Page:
“Ten years older. In fact, she was almost a substitute mother for me after our mother died. She was on a buying trip in Pennsylvania when she suffered a fatal heart attack—although I’m not sure why she needed to find more stock. You wouldn’t believe how jammed full the cellar and second floor are here. But she died doing what she loved best: picking for antiques.”

“I take it she didn’t have children since she left the shop to you,” he said.

“Sadly, no. After her husband died, she put all her energy into finding and selling antiques. I gave a lot of thought to auctioning all her stock and the contents of the house and selling the buildings, but I couldn’t bring myself to do it. I feel closer to her surrounded by the old things she loved. I just have to figure out if I’m up to running the shop. So far, I haven’t made a very good start.”

“You’ll do fine.” He gave her a warm smile and took her hand between both of his. “Miriam. It’s nice to have you here. I hope we’ll see more of each other.”

“That would be nice,” she said, feeling a bit awkward. “Thank you for buying the desk. I’m glad it’s going to a good home.”

Samuel wrote out a check and handed it to her. “If there’s anything I can do, let me know.”

“Not unless you’re looking for a job,” she teased. “I haven’t had any success finding a sales assistant yet.”

After making arrangements for Samuel to pick up the desk later, Miriam watched him leave, feeling nostalgic about the times they’d shared when they were young, and then her thoughts turned back to the shop.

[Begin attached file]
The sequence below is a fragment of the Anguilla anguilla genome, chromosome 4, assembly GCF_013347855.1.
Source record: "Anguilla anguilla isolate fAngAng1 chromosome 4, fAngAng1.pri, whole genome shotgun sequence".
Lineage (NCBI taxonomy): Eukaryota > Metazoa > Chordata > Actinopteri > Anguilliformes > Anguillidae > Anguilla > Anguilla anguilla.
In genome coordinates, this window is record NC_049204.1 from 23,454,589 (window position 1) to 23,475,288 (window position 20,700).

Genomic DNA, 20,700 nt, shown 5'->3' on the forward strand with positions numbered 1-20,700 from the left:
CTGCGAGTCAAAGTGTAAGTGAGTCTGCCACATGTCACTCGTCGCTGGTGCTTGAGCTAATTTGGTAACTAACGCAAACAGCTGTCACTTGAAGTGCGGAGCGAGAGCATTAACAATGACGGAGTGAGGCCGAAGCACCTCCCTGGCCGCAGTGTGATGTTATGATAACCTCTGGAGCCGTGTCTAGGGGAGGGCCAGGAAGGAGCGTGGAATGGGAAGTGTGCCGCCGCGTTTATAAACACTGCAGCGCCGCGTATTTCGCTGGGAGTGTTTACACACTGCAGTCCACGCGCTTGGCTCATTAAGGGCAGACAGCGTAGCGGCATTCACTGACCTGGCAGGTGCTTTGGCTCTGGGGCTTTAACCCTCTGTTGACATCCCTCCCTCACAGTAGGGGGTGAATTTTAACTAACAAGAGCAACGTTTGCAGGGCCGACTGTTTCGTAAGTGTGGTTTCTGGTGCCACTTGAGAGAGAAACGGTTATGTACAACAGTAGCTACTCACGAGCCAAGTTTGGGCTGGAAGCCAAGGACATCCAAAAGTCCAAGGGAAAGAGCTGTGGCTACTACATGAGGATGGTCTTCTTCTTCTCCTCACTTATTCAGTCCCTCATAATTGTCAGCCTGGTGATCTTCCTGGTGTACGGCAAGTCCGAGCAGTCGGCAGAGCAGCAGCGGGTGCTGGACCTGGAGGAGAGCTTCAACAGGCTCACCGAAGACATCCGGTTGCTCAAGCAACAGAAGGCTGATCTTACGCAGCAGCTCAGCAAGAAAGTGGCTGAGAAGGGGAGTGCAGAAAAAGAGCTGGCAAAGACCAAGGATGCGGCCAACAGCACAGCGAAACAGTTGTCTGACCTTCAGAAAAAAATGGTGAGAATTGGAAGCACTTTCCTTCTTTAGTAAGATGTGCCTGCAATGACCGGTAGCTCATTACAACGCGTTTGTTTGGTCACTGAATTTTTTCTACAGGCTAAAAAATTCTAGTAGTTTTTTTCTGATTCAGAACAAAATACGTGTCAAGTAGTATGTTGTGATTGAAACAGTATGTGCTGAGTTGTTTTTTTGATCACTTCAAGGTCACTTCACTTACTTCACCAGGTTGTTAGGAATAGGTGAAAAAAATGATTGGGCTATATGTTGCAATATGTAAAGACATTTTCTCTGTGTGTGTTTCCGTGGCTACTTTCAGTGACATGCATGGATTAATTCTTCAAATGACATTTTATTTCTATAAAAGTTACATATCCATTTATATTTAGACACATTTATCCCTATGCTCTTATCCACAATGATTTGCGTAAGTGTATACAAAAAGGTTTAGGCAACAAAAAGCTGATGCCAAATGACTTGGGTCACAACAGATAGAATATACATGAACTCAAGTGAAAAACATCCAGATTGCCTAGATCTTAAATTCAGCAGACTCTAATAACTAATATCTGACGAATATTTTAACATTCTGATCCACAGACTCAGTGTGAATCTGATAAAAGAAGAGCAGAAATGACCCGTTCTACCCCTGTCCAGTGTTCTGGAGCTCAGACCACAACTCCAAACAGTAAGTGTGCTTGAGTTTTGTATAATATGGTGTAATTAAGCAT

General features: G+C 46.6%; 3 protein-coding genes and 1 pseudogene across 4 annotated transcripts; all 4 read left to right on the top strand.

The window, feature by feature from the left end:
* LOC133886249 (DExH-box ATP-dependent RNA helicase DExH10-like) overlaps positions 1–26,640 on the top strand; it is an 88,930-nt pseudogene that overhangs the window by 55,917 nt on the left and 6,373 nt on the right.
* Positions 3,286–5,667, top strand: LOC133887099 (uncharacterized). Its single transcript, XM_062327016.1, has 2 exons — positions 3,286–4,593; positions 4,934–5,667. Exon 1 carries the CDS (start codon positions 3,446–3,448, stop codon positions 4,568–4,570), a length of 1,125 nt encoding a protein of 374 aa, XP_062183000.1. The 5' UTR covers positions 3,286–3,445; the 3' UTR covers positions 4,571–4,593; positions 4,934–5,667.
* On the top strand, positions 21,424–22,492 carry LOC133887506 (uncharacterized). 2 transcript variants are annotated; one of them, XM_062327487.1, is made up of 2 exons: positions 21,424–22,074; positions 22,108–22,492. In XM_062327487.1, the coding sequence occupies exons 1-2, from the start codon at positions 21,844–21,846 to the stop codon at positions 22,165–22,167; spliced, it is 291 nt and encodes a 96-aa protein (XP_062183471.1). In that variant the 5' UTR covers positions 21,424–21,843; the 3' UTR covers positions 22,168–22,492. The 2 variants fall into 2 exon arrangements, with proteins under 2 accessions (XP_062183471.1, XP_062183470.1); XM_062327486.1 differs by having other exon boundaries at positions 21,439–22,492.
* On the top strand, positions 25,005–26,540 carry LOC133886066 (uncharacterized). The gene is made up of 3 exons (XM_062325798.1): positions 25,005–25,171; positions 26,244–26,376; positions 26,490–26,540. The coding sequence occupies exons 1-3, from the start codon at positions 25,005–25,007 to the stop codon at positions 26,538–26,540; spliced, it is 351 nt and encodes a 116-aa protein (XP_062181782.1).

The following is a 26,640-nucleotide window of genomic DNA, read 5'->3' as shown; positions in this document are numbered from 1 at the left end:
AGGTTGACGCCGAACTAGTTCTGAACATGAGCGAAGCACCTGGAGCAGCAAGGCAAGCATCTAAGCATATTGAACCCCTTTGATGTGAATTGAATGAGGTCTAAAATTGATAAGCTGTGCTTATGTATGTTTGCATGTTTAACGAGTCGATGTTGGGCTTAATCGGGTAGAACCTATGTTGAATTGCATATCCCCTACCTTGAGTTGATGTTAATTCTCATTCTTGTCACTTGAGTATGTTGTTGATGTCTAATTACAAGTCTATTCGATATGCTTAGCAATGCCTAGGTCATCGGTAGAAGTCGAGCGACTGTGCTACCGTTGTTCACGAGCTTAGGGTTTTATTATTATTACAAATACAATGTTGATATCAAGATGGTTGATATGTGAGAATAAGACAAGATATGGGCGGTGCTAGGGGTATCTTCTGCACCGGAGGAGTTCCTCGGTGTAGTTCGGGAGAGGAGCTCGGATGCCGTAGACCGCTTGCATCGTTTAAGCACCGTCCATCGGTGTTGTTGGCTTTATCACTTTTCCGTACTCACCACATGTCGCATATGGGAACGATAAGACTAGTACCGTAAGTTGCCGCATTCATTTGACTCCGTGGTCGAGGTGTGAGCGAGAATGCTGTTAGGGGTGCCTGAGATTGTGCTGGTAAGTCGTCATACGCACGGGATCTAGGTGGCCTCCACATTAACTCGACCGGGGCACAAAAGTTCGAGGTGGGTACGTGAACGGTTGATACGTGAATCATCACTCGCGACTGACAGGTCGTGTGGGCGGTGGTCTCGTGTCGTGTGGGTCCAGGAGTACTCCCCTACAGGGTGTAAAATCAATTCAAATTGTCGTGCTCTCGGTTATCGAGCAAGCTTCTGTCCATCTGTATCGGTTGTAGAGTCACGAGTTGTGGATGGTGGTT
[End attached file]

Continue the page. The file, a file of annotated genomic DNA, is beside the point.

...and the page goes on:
Could she make a go of living in Maple Landing and running her sister’s business? Maybe she was too old to start a new life. She could retire and enjoy her family, but would she be satisfied with her garden, her bridge friends, and her church work? As fulfilling as her life had been, she still faced long days alone in Terre Haute now that her daughter’s family was planning to move to California. Was this a second chance, or a bad mistake? Only time would tell.

In this warmhearted Guideposts original two-book fiction set, widowed Miriam Maxwell returns to Chesapeake Bay to take over her late sister's antique store and reconnects with old friend Samuel Bentley. When Samuel buys a desk that belonged to Miriam's family for generations, a discovery hidden in a drawer sends the pair off on delightful adventures in mystery and history.